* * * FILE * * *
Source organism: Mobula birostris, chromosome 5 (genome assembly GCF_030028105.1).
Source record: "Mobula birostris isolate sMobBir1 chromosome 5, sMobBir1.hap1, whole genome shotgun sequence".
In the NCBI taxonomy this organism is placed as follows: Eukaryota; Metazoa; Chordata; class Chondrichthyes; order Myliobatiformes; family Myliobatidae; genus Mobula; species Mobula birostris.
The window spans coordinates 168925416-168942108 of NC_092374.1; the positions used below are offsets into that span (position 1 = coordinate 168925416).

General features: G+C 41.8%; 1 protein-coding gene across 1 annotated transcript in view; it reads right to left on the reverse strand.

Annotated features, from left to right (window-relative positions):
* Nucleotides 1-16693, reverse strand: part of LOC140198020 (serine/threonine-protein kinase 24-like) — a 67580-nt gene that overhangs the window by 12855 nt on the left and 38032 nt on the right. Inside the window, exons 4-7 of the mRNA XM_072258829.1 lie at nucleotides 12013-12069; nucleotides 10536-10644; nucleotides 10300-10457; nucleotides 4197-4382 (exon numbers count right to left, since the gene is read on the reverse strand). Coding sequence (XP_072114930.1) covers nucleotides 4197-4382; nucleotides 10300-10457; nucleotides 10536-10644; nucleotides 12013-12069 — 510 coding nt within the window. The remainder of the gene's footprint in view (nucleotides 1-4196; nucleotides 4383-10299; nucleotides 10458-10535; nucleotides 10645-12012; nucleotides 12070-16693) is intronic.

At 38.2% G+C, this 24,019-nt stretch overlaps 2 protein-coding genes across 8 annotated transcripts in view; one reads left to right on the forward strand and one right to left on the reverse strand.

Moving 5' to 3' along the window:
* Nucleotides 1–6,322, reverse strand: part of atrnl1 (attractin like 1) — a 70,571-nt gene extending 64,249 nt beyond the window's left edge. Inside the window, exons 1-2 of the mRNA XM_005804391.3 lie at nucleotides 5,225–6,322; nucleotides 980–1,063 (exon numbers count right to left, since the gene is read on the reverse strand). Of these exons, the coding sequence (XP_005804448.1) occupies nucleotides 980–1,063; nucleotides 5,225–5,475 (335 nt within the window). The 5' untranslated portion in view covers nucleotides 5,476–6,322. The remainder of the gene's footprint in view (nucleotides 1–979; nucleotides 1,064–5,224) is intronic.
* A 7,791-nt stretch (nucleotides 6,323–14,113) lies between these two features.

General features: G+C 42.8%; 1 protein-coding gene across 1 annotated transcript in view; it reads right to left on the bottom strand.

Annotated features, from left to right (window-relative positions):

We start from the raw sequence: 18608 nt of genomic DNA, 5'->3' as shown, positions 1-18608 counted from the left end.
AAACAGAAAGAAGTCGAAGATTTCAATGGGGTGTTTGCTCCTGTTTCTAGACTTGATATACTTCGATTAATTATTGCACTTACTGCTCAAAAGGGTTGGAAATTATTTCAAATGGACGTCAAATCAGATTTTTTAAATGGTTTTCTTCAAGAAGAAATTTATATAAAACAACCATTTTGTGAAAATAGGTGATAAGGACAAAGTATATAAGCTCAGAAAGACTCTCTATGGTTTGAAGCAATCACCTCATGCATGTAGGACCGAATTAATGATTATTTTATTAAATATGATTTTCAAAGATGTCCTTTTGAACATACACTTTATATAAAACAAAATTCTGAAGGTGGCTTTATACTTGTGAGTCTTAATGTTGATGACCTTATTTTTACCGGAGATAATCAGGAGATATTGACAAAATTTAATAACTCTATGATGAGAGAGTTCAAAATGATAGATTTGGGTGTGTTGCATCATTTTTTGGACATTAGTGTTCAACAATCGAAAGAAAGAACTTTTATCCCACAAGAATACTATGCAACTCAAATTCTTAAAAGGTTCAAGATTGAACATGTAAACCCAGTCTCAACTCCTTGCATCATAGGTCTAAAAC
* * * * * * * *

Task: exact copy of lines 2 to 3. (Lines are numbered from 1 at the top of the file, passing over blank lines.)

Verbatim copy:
Source record: "Mobula birostris isolate sMobBir1 chromosome 5, sMobBir1.hap1, whole genome shotgun sequence".
In the NCBI taxonomy this organism is placed as follows: Eukaryota; Metazoa; Chordata; class Chondrichthyes; order Myliobatiformes; family Myliobatidae; genus Mobula; species Mobula birostris.